I feel like building Chairman Mom has been one of several things I do everyday that is buying me soul credits. Kinda like “carbon credits,” these soul credits are rebuilding the chunks of my soul that bias, infighting, Trump’s America, and a decade on social media have slowly eroded.
As an organization—and as an individual—I’ve tried to step back and examine when I find myself wanting to fight with someone online, what is triggering it? More to the point: How am I getting played by either a troll, a bot, or a social media giant who gets paid the more we fight?
One of the things I’ve learned is to stop, breathe, and peel back the layers of reaction to see what trauma the other person is likely acting out of. This is my standard answer when women ask me about “Queen Bee’ing” in the workplace and women being the problem as much as men: Try to see what their own trauma is. Studies have shown that most “queen bee’ing” is the result of a toxic, zero-sum industry or company that makes women feel like they’ve gotta engage in a version of the Hunger Games to get ahead.
Recently I was reminded of the importance of applying this kind of thinking to my kids as well.
Eli has been in a phase where he can’t accept any compliments and keeps negging himself about things he knows he’s great at. He also is getting easily frustrated when he doesn’t do things perfectly the first time.
Our recent foray skiing was the perfect example: Evie would fall and jump up and smile and give me a thumbs up. After all, she’d been on her feet most of the glide! She was doing it! Eli had so much natural balance and athleticism on skis he hardly fell. When he did once, he lost it and threw his poles and said he was never going to ski again. (He stuck with it, and got past it, but it was a parenting challenge…)
Like so many things, I see gender overtones here. Evie is already used to having to have more stamina and work harder than a guy to get the same results. You should see her when they do the “Dolores Park Challenge.”
Never heard of it? That’s because they made it up. This will mean little to you if you’ve never gone to Dolores Park, but there’s a gigantic hill in the middle of the playground. (Horrific for sight lines, btw. Single parents did not design this playground…) On different slopes of the hill there are stairs, spiderman climby web, and a large slide.
The challenge is thus: One kid rides around the mountain on the scooter and the other has to run/spidey up the hill as fast as they can, fly down the stairs on the other side before the scooter gets there, tag and then run back up the stairs, slide down the slide and race to tie with the scooter before it reaches mom.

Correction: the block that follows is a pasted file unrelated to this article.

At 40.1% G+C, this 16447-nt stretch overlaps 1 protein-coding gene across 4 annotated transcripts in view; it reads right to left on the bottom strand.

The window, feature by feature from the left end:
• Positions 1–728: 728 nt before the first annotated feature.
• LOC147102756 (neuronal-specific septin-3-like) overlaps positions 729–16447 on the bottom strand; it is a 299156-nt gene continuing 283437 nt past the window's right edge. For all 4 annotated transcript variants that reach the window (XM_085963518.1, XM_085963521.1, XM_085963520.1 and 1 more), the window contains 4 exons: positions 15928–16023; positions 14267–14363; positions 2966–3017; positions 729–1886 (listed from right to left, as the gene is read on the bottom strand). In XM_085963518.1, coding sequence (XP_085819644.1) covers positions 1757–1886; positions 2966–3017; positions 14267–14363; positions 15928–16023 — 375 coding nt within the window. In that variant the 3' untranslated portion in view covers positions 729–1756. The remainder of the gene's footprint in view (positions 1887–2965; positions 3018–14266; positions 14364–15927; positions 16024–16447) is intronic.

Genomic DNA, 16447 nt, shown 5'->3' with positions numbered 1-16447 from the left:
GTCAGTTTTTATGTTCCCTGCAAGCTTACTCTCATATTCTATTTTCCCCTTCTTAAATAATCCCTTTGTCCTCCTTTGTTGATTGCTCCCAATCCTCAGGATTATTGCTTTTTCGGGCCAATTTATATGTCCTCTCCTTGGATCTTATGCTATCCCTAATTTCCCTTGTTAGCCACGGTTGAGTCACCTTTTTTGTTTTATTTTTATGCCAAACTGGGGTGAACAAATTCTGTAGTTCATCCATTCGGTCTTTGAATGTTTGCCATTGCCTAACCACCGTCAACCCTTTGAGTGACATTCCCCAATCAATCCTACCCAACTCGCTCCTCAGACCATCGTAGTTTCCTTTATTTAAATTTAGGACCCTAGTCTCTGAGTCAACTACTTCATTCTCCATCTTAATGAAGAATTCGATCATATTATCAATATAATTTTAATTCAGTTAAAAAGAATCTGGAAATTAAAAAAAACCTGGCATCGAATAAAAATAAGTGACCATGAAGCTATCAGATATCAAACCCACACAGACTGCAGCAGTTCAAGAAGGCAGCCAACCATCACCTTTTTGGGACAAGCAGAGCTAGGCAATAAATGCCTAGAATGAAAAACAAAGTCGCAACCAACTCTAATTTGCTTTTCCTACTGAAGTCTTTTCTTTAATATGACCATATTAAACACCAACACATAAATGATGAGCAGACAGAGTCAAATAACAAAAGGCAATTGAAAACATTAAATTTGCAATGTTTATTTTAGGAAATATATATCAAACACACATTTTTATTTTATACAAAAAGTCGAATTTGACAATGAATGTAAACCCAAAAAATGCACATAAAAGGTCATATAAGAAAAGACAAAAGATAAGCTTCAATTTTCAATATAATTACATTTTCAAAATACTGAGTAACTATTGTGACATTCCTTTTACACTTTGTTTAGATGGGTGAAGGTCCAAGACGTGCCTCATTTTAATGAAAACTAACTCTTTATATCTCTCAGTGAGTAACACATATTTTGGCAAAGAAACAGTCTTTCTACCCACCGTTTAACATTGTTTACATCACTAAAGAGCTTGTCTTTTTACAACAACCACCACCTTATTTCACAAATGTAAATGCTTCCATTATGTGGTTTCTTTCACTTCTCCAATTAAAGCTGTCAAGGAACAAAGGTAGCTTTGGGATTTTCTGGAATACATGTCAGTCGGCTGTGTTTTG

I couldn’t do this. And I work out a lot. It’s nothing short of amazing watching Evie—who is 18 months younger than Eli—take it on. It’s like American Ninja Warrior, Dolores Park Edition. She is so intense, never gives up, pivots past (or yes, sometimes shoves) large kids in her way. And runs over beaming when she ties the scooter. Evie is not a natural athlete. But she has more grit than the entire Dolores Park sandbox.
Simply put: Other than making friends and doing hilarious voices, nothing comes as easy to Evie as it does to Eli. But she works harder. Eli meantime is already coasting along on the patriarchy scooter of being a tall, good looking, athletic white dude. Yes, he faces some “other-ness,” because he’s gender fluid. But he’s learned that he can “pass” at school and be part of the safe protected class. (I don’t love this. Others with more experience in this kind of thing have suggested he’s learning to cope in unsafe environments, and it’s actually pretty impressive for a seven-year-old.)
So, yeah, I was judging Eli harshly for the entitlement that comes with being a boy who so much comes so easily to, while his sister was working so much harder to keep up and frequently excel past him…despite being 18-months younger. Oh this has NOTHING TO DO WITH MY OWN BAGGAGE DOES IT????
His therapist had some amazing perspective. Not that Eli is an entitled little quitter…but that Eli—a Virgo who so badly wants the world to be beautiful and nice and perfect like the dwarf house after Snow White and the animals lovingly clean it—feels a large personal responsibility to make the world perfect at all times. Not an entitlement, but a responsibility.
Once he said it, I could see it. This is a kid who closed Apple and me out of the house when he was decorating the Christmas tree only allowing Evie to come in and hand him ornaments while he was on the ladder. He discarded the ones he didn’t like in a tub, never to be spoken of again. This is a kid who makes up a morning of bad behavior to me by creating a table scape that I’m “not gonna believe” for dinner. This is a kid who does at least four wardrobe changes a day. This is a kid whose biggest frustration with a dance performance is that the other kids aren’t as perfectly on the beat as he is. (That and mom gets “too excited.” I am only allowed to tell him once that he was awesome…)
When all those moms like us tell you that our kids make us better people? This is the kinda sh*t we’re talking about.
Today’s new questions on Chairman Mom:
- We are going to London this summer… how do you help 6/7 year olds adjust to jet lag?
- How do you prioritize your ToDo lists?